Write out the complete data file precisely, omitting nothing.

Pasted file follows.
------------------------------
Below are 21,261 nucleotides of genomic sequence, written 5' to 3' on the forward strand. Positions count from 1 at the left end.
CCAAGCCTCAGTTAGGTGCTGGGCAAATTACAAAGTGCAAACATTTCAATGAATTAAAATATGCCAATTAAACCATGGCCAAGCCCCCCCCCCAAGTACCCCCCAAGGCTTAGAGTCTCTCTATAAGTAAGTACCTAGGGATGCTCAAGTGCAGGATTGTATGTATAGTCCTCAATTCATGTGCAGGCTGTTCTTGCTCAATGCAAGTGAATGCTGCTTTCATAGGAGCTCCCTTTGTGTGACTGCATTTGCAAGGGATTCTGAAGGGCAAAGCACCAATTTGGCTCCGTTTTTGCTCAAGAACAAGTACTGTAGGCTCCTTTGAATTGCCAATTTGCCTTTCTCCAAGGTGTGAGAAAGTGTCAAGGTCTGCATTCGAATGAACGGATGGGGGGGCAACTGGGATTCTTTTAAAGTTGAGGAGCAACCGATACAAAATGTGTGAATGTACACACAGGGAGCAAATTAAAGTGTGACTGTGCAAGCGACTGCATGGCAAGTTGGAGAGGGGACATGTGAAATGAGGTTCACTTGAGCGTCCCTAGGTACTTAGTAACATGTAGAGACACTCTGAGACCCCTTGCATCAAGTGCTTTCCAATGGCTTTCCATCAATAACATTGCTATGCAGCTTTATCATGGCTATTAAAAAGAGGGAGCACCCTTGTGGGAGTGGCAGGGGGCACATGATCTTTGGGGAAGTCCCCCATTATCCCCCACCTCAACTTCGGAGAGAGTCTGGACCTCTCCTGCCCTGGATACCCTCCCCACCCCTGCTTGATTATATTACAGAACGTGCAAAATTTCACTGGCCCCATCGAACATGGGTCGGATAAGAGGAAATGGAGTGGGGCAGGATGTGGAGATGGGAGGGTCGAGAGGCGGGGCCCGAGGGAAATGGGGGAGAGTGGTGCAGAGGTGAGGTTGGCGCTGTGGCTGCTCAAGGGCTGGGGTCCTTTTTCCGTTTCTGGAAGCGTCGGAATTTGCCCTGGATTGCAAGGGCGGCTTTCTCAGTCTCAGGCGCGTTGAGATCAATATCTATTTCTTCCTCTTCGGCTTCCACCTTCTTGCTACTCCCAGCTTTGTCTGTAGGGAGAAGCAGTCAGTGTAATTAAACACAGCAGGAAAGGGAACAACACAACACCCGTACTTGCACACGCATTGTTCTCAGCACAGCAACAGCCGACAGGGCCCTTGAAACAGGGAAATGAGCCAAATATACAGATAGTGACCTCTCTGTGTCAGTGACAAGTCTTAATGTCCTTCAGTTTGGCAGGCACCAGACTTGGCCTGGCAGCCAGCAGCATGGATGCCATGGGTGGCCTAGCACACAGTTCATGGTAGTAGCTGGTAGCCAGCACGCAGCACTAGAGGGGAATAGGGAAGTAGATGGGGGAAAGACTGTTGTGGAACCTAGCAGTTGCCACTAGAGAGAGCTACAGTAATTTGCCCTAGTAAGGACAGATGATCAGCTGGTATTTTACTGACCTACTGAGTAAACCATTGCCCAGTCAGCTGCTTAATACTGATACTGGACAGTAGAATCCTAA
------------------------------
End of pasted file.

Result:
Below are 21,261 nucleotides of genomic sequence, written 5' to 3' on the forward strand. Positions count from 1 at the left end.
CCAAGCCTCAGTTAGGTGCTGGGCAAATTACAAAGTGCAAACATTTCAATGAATTAAAATATGCCAATTAAACCATGGCCAAGCCCCCCCCCCAAGTACCCCCCAAGGCTTAGAGTCTCTCTATAAGTAAGTACCTAGGGATGCTCAAGTGCAGGATTGTATGTATAGTCCTCAATTCATGTGCAGGCTGTTCTTGCTCAATGCAAGTGAATGCTGCTTTCATAGGAGCTCCCTTTGTGTGACTGCATTTGCAAGGGATTCTGAAGGGCAAAGCACCAATTTGGCTCCGTTTTTGCTCAAGAACAAGTACTGTAGGCTCCTTTGAATTGCCAATTTGCCTTTCTCCAAGGTGTGAGAAAGTGTCAAGGTCTGCATTCGAATGAACGGATGGGGGGGCAACTGGGATTCTTTTAAAGTTGAGGAGCAACCGATACAAAATGTGTGAATGTACACACAGGGAGCAAATTAAAGTGTGACTGTGCAAGCGACTGCATGGCAAGTTGGAGAGGGGACATGTGAAATGAGGTTCACTTGAGCGTCCCTAGGTACTTAGTAACATGTAGAGACACTCTGAGACCCCTTGCATCAAGTGCTTTCCAATGGCTTTCCATCAATAACATTGCTATGCAGCTTTATCATGGCTATTAAAAAGAGGGAGCACCCTTGTGGGAGTGGCAGGGGGCACATGATCTTTGGGGAAGTCCCCCATTATCCCCCACCTCAACTTCGGAGAGAGTCTGGACCTCTCCTGCCCTGGATACCCTCCCCACCCCTGCTTGATTATATTACAGAACGTGCAAAATTTCACTGGCCCCATCGAACATGGGTCGGATAAGAGGAAATGGAGTGGGGCAGGATGTGGAGATGGGAGGGTCGAGAGGCGGGGCCCGAGGGAAATGGGGGAGAGTGGTGCAGAGGTGAGGTTGGCGCTGTGGCTGCTCAAGGGCTGGGGTCCTTTTTCCGTTTCTGGAAGCGTCGGAATTTGCCCTGGATTGCAAGGGCGGCTTTCTCAGTCTCAGGCGCGTTGAGATCAATATCTATTTCTTCCTCTTCGGCTTCCACCTTCTTGCTACTCCCAGCTTTGTCTGTAGGGAGAAGCAGTCAGTGTAATTAAACACAGCAGGAAAGGGAACAACACAACACCCGTACTTGCACACGCATTGTTCTCAGCACAGCAACAGCCGACAGGGCCCTTGAAACAGGGAAATGAGCCAAATATACAGATAGTGACCTCTCTGTGTCAGTGACAAGTCTTAATGTCCTTCAGTTTGGCAGGCACCAGACTTGGCCTGGCAGCCAGCAGCATGGATGCCATGGGTGGCCTAGCACACAGTTCATGGTAGTAGCTGGTAGCCAGCACGCAGCACTAGAGGGGAATAGGGAAGTAGATGGGGGAAAGACTGTTGTGGAACCTAGCAGTTGCCACTAGAGAGAGCTACAGTAATTTGCCCTAGTAAGGACAGATGATCAGCTGGTATTTTACTGACCTACTGAGTAAACCATTGCCCAGTCAGCTGCTTAATACTGATACTGGACAGTAGAATCCTAA